A consistent finding across all the adult literacy surveys from 1917 to 1992 reviewed in Part 1 is that the more education people have, the more reading of books, magazines, and newspapers they do, and the more highly skilled they are.
In this section of the Compendium, we introduce another salient finding across adult literacy surveys for the last quarter of a century. People with more highly educated parents are, themselves, likely to become the more highly educated, more extensively read, and highly skilled of the next generation.
Regarding the relationship between parent's education and the next generation's reading skills, Figure 85 shows reading skill data for 9, 13, and 17 year olds as well as young adults 25-35 years old. These data were obtained by the National Assessment of Educational Progress (NAEP) in the early 1970s (see sources cited at Figure 85). In the NAEP survey, children and adults were tested on 8 different reading "themes" or skill areas, ranging from word meanings (vocabulary knowledge) to critical reading. As Figure 85 shows, regardless of the type of reading skill assessed, and at all ages, as parent's education increased, reading proficiency increased.
In Figure 86, data from the 1985 survey of young adult literacy skills are presented showing proficiency on the NAEP Prose literacy scale (see page 129). The figure shows parent's education levels on the horizontal (X) axis and the young adult's own years of education inside the figure. For instance, for parents with only 0-8 years of education and their adult children with only 0-8 years of education, the average Prose literacy score is 233. As the parent's education level increases, there is not much improvement in the proficiency of young adults with only 0-8 years of education. However, as the young adult's own education increases from 0-8 years of education, to some high school (HS), to post high school and to possession of a college degree, there is an interaction with parent's education level. The greater the parent's education and the greater their adult children's education, the higher the reading proficiency.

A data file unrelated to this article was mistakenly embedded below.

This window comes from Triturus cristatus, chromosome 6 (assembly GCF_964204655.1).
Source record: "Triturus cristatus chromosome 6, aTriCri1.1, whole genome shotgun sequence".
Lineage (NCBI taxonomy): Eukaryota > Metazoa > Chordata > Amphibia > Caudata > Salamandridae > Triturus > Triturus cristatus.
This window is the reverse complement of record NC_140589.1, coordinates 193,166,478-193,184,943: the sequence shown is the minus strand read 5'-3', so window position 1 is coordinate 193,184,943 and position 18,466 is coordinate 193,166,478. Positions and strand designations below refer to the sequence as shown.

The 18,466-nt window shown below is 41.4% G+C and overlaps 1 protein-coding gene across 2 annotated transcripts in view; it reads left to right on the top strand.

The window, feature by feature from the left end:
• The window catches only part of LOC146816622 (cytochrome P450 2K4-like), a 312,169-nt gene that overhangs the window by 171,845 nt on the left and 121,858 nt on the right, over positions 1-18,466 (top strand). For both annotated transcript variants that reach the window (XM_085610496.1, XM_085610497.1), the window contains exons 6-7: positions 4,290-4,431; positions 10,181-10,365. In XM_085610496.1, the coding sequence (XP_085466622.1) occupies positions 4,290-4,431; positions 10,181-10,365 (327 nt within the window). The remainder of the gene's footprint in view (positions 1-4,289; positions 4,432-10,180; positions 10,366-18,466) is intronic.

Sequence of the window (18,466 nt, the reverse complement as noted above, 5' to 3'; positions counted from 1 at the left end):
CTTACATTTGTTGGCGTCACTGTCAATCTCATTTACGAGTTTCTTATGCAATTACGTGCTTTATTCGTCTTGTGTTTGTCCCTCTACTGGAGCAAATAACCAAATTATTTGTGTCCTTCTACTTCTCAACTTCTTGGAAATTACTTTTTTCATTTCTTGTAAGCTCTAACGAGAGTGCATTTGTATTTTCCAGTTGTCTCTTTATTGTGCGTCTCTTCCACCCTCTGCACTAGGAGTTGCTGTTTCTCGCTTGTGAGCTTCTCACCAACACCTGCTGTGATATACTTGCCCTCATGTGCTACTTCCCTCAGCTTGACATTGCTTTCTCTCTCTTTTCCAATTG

Figure 87 shows the relationships of mother's education to performance on the Armed Forces Qualification Test of 1980 for Whites, Hispanics and Blacks. Similar data are presented in Figure 88 for the 1985 NAEP survey of young adult literacy skills.
The data on the intergenerational transfer of literacy from parents to their children has provided a large part of the evidence to argue for "intergenerational literacy" or "family literacy" adult education programs. Today, both the federally-funded Head Start and Even Start programs aim to promote the intergenerational transfer of literacy from parents to children through family literacy programs.
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